As I read your post, I had one of those "Now why didn't I think of that" moments! It seemed so obvious when I read it, but coming up with the idea in the first place is the real trick. Heading off to my sewing room to try it now... Thanks!

Lorraine said...

Wonderful detail, good critique....but IMHO, Inklingo is still the best way to go!! There is a variety of sizes available, lines to sew on, lines to cut and custom sizes to fit the number of triangles needed. No need to fuss with achieving the perfect 1/4"...it is already done for you! Perfect every time! This has been so freeing in my quilting life that I have to share whenever possible! :-))

cityquilter grace said...

eureka moment! thanks for the tip

Luann said...

I use the triangulation papers for one or 1,000 HST. Every time. They're very simple and very accurate. Every time. No need to be concerned about that 1/4" seam. It's right there on the paper. Use a smaller stitch, press the paper, remove. Perfect for me because I don't care to draw a line on fabric as I'm not that great at it.

One of our Daughters does her HSTs the way Bonnie showed. But she can draw a line better than I can. LOL!

Kim said...

Like you I have no problem having a stack of triangles to sew on the bias to make a HSTs by the dozens. However, for instance making a 6inch block for our sew along, this could be a nice way to make a group of tiny ones for one block. I can't imagine doing it this way.... say a couple of hundred of them for a mystery :0) no way!

Safe travels and Happy Sewing

Laura said...

Thanks for showing this method. I may never actually use it, but I think it is good to know there is more than one way to accomplish a project.

Terri in BC said...

I used Thangles before you introduced me to the Easy Angle (thank you, BTW) but I could see this method would be perfect for those really little HST of 1" and 1 1/2". Thanks!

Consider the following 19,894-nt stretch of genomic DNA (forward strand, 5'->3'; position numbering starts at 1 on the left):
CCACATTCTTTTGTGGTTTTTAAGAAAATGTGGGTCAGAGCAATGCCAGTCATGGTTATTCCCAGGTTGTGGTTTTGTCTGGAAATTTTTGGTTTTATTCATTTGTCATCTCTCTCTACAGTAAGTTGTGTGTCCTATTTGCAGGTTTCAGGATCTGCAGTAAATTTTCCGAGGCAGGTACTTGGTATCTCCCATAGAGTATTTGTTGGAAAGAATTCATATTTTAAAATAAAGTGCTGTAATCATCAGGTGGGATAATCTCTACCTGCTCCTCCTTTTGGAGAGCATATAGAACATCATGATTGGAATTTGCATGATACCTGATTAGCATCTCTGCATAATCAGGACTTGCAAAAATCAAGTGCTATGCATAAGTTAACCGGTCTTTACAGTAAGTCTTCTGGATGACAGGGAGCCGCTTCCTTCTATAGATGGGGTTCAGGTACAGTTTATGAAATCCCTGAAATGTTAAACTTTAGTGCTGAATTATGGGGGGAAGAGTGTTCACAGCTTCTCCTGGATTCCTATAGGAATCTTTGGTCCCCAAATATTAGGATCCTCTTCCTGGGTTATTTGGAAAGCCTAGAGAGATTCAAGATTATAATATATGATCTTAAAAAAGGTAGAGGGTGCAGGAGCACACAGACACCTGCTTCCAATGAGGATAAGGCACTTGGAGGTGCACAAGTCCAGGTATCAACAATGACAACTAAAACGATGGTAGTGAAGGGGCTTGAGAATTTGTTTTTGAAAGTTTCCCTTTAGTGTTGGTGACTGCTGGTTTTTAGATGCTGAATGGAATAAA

Carolyn Sullivan said...

Thanks for the instruction, I can see that it could be helpful when you only need a few. I like the lack of waste too. But I can see where it would not be useful if you are doing a lot of them. I don't have that triangle measure But Ihave a lot of others. i'm going to check and see if one I have will work. I went on a I like it I'm buying it mode for different rulers! and then find that I go back to the same one or two.

Sorry I couldn't do quilt cam last night. Hope to catch you at it another time.

JaneB said...

Great tutorial on HSTs. I agree that this method would probably work best when you need a few tiny HSTs. I've used the triangles on a roll and thangles in the past and I love the accuracy, but tearing off the papers is a pain. Rather spend my time sewing. I should check out Inklingo because you'd get accuracy without paper. I'm wondering how time consuming the fabric prep and printing would be when using that method.

Bev said...

BTW, who keeps their quilts in the freezer so those lines can come back?? Okay, I'm just being onary-but-still.....

pdudgeon said...
This comment has been removed by the author.
LizA. said...

I started using the easy angle after reading about it on your blog. I did have some problems with bias stretching at first. But, I started ironing all my fabric before I cut it, with non-aerosol Niagra liquid starch. It's made a world of difference in my piecing accuracy.

Diane said...

I know it takes a while longer, but I prefer to oversize my HSTs a bit, then square to accurate size. JMHO Di in TN